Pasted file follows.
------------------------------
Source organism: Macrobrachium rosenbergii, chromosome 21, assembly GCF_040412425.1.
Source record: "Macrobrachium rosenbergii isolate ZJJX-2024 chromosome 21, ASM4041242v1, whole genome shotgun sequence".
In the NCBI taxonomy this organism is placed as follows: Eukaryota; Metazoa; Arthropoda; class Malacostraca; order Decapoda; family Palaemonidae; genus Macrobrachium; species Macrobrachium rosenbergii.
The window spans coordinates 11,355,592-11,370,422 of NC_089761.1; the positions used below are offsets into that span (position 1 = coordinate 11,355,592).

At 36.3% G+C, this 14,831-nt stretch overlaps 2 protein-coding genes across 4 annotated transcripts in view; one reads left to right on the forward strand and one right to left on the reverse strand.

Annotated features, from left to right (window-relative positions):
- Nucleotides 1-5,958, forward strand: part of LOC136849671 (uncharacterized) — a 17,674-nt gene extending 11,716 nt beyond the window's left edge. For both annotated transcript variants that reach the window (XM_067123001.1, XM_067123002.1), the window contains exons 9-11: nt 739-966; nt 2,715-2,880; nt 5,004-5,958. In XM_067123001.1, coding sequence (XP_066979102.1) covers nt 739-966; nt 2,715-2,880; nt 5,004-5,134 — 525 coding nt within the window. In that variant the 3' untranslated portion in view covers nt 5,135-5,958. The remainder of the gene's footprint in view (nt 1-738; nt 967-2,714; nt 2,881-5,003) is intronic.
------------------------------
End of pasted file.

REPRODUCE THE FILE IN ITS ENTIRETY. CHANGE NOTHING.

Source organism: Macrobrachium rosenbergii, chromosome 21, assembly GCF_040412425.1.
Source record: "Macrobrachium rosenbergii isolate ZJJX-2024 chromosome 21, ASM4041242v1, whole genome shotgun sequence".
In the NCBI taxonomy this organism is placed as follows: Eukaryota; Metazoa; Arthropoda; class Malacostraca; order Decapoda; family Palaemonidae; genus Macrobrachium; species Macrobrachium rosenbergii.
The window spans coordinates 11,355,592-11,370,422 of NC_089761.1; the positions used below are offsets into that span (position 1 = coordinate 11,355,592).

At 36.3% G+C, this 14,831-nt stretch overlaps 2 protein-coding genes across 4 annotated transcripts in view; one reads left to right on the forward strand and one right to left on the reverse strand.

Annotated features, from left to right (window-relative positions):
- Nucleotides 1-5,958, forward strand: part of LOC136849671 (uncharacterized) — a 17,674-nt gene extending 11,716 nt beyond the window's left edge. For both annotated transcript variants that reach the window (XM_067123001.1, XM_067123002.1), the window contains exons 9-11: nt 739-966; nt 2,715-2,880; nt 5,004-5,958. In XM_067123001.1, coding sequence (XP_066979102.1) covers nt 739-966; nt 2,715-2,880; nt 5,004-5,134 — 525 coding nt within the window. In that variant the 3' untranslated portion in view covers nt 5,135-5,958. The remainder of the gene's footprint in view (nt 1-738; nt 967-2,714; nt 2,881-5,003) is intronic.